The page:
Dorset Opera seems to receive far less coverage than the rest of the country-house summer shows, although it is in most respects well up to the standard of any of them except Glyndebourne, which is in a category, social and artistic, of its own. The Dorset productions take place in the Coade Theatre of Bryanston School, and are the result of a brief but what must be an incredibly intense period of preparation, with some big names in the major roles, and the smaller parts and chorus taken by a large collection of young singers who are strenuously trained for the week-long rehearsals. I like going on the last day,

Where should this music be?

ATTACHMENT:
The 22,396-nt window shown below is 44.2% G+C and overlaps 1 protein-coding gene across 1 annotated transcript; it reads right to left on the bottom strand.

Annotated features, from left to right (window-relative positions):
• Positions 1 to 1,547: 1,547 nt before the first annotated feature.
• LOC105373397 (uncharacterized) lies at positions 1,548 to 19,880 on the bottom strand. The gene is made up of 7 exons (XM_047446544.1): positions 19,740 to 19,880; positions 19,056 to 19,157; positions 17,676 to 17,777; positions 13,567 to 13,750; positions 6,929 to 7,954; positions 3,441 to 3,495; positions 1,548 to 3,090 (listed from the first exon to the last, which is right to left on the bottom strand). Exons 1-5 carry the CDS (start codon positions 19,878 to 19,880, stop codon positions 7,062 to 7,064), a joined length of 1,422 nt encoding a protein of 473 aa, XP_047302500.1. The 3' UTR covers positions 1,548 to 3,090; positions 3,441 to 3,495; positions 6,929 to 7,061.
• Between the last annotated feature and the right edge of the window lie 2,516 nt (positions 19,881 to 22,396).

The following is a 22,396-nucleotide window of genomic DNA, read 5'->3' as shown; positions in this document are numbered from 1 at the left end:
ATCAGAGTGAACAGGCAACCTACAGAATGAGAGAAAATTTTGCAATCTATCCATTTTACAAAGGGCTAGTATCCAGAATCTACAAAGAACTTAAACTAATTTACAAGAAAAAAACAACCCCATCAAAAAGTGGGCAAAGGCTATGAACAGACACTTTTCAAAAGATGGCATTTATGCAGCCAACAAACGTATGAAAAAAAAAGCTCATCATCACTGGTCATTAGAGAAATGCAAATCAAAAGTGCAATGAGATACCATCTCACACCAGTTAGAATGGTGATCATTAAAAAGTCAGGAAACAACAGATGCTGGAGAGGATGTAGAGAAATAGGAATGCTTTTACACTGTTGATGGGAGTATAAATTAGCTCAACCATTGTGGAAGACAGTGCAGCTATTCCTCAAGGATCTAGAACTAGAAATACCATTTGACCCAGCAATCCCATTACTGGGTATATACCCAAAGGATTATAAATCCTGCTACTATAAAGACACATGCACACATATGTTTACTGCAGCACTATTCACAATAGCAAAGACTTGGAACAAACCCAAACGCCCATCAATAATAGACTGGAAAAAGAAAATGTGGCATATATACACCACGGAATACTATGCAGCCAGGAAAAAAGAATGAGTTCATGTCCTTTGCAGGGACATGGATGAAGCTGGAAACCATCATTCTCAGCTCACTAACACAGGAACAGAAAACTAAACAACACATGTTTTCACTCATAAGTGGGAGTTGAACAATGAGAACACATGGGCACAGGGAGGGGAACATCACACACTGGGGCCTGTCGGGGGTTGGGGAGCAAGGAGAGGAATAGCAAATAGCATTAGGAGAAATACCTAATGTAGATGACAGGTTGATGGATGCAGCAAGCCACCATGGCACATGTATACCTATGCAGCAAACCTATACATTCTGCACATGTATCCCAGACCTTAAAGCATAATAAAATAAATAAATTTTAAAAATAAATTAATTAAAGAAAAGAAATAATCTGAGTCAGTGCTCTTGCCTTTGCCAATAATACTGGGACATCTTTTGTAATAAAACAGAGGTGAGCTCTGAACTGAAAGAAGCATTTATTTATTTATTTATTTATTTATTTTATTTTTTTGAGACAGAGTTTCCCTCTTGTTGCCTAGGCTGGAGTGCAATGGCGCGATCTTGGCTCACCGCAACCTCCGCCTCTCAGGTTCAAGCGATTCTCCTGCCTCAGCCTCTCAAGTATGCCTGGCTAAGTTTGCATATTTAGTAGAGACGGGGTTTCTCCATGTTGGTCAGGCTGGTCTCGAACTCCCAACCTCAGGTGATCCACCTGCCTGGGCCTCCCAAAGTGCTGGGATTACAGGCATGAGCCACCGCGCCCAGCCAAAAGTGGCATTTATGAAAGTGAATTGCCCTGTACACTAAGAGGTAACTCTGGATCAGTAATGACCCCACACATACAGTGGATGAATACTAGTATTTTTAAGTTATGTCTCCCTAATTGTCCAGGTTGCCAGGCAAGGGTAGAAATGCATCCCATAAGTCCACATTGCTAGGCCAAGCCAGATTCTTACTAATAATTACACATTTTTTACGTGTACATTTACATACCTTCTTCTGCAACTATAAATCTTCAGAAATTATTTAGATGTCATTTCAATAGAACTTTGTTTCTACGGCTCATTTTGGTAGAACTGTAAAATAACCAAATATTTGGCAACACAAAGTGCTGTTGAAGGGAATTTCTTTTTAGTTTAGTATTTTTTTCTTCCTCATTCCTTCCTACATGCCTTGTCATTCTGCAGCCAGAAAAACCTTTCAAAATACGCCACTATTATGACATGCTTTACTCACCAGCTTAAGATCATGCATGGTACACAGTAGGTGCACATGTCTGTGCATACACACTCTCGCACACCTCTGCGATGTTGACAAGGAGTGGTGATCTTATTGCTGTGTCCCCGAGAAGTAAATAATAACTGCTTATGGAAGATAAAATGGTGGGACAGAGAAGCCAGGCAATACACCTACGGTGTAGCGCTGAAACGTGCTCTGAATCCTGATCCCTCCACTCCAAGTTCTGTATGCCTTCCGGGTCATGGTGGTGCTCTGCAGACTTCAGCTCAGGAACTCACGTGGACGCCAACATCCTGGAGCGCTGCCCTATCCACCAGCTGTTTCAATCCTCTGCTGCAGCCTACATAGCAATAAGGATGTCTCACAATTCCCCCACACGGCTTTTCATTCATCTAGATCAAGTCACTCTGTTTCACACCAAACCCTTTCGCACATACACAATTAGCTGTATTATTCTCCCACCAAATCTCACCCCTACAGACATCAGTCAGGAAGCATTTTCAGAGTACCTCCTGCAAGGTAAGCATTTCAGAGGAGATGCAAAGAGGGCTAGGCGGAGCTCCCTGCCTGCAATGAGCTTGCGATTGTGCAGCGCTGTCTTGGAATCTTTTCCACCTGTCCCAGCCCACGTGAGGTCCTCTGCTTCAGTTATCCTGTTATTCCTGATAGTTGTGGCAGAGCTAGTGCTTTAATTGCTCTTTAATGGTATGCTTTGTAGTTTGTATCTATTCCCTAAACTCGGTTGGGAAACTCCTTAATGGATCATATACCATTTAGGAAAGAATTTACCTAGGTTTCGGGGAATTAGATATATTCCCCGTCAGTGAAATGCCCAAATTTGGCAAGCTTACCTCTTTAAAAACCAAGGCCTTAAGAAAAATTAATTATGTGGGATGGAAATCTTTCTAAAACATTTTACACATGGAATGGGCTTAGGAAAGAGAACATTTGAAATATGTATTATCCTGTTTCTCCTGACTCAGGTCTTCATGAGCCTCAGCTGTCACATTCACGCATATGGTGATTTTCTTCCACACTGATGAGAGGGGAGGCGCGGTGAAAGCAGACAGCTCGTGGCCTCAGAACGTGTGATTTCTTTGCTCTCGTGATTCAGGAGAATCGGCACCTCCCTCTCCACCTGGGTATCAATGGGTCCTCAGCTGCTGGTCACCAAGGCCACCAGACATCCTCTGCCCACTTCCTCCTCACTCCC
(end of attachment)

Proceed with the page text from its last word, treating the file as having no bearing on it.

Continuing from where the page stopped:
This must rank as the most heartbreaking example of premature chicken-counting in musical history. ‘Gotter has made a marvellous free adaptation of Shakespeare’s The Tempest,’ wrote poet Gottfried Bürger to the translator A.W. Schlegel on 31 October 1791. ‘Mozart is composing the piece.’ Three days later, brimming with misplaced confidence, the dramatist Friedrich Wilhelm Gotter confirmed that ‘the edifice is all ready to receive Mozart’s heavenly choruses’. By 5 December 1791, Mozart was dead. Most probably, he never saw Gotter’s Tempest adaptation, although the musicologist Alfred Einstein stirred the pot of Mozartian myth by presuming that the master had set to work on it during his dying days. So the